ANALYIS OF FMCG SECTOR IN INDIA (MOHD FARHAN KHAN) Fast Moving Consumer Goods (FMCG) goods are popularly named as consumer packaged goods. Items in this category include all consumables (other than groceries/pulses) people buy at regular intervals. The most common in the list are toilet soaps, detergents, shampoos, toothpaste, shaving products, shoe polish, packaged foodstuff, and household accessories and extends to certain electronic goods. These items are meant for daily of frequent consumption and have a high return. A major portion of the monthly budget of each household is reserved for FMCG products.
The volume of money circulated in the economy against FMCG products is very high, as the number of products the consumer use is very high. Competition in the FMCG sector is very high resulting in high pressure on margins. FMCG companies maintain intense distribution network. Companies spend a large portion of their budget on maintaining distribution networks. New entrants who wish to bring their products in the national level need to invest huge sums of money on promoting brands. Manufacturing can be outsourced. A recent phenomenon in the sector was entry of multinationals and cheaper imports.
Also the market is more pressurized with presence of local players in rural areas and state brands A subset of FMCGs is Fast Moving Consumer Electronics which include innovative electronic products such as mobile phones, MP3 players, digital cameras, GPS Systems and Laptops. These are replaced more frequently than other electronic products. White goods in FMCG refer to household electronic items such as Refrigerators, TVs, Music Systems, etc. In 2005, the Rs. 48,000-crore FMCG segment was one of the fast growing industries in India. According to the AC Nielsen India study, the industry grew 5. % in value between 2004 and 2005. SCOPE OF THE SECTOR The Indian FMCG sector with a market size of US$13. 1 billion is the fourth largest sector in the economy. A well-established distribution network, intense competition between the organized and unorganized segments characterizes the sector. FMCG Sector is expected to grow by over 60% by 2010. That will translate into an annual growth of 10% over a 5-year period. It has been estimated that FMCG sector will rise from around Rs 56,500 crores in 2005 to Rs 92,100 crores in 2010. Hair care, household care, male rooming, female hygiene, and the chocolates and confectionery categories are estimated to be the fastest growing segments, says an HSBC report. Though the sector witnessed a slower growth in 2002-2004, it has been able to make a fine recovery since then. GROWTH PROSPECTUS With the presence of 12. 2% of the world population in the villages of India, the Indian rural FMCG market is something no one can overlook. Increased focus on farm sector will boost rural incomes, hence providing better growth prospects to the FMCG companies. Better infrastructure facilities will improve their supply chain.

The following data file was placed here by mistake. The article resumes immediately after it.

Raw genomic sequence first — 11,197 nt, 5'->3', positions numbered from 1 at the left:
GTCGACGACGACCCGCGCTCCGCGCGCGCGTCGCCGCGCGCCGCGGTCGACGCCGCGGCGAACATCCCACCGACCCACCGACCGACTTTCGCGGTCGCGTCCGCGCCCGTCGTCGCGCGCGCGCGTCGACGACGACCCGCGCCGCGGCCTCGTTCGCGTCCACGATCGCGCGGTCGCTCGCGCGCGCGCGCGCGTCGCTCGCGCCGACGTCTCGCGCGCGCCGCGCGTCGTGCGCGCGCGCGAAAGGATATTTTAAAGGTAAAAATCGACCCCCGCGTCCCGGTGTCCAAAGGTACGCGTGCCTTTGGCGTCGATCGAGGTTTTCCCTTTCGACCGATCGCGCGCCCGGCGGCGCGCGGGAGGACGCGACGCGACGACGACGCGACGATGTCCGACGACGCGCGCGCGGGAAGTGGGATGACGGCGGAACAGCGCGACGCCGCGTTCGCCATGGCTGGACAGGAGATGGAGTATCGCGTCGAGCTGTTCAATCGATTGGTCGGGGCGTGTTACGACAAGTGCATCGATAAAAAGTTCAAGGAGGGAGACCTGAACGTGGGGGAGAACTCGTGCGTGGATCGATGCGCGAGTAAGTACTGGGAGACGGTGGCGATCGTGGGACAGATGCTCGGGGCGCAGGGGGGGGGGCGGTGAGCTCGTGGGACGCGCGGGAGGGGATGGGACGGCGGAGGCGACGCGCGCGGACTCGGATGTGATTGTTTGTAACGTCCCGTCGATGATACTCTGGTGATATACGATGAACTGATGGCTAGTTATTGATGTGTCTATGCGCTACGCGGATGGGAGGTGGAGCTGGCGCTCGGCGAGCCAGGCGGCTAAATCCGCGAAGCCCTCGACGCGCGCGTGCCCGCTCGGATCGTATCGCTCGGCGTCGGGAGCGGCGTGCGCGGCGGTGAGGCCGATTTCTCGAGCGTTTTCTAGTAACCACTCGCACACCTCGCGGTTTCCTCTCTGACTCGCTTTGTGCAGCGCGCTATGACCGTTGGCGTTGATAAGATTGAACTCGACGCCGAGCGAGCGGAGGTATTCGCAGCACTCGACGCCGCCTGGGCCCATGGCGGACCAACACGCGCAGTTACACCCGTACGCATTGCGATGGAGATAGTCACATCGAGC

FMCG sector is also likely to benefit from growing demand in the market. Because of the low per capita consumption for almost all the products in the country, FMCG companies have immense possibilities for growth. And if the companies are able to change the mindset of the consumers, i. e. if they are able to take the consumers to branded products and offer new generation products, they would be able to generate higher growth in the near future. It is expected that the rural income will rise in 2007, boosting purchasing power in the countryside. However, the demand in urban areas would be the key growth driver over the long term.
Also, increase in the urban population, along with increase in income levels and the availability of new categories, would help the urban areas maintain their position in terms of consumption. At present, urban India accounts for 66% of total FMCG consumption, with rural India accounting for the remaining 34%. However, rural India accounts for more than 40% consumption in major FMCG categories such as personal care, fabric care, and hot beverages. In urban areas, home and personal care category, including skin care, household care and feminine hygiene, will keep growing at relatively attractive rates.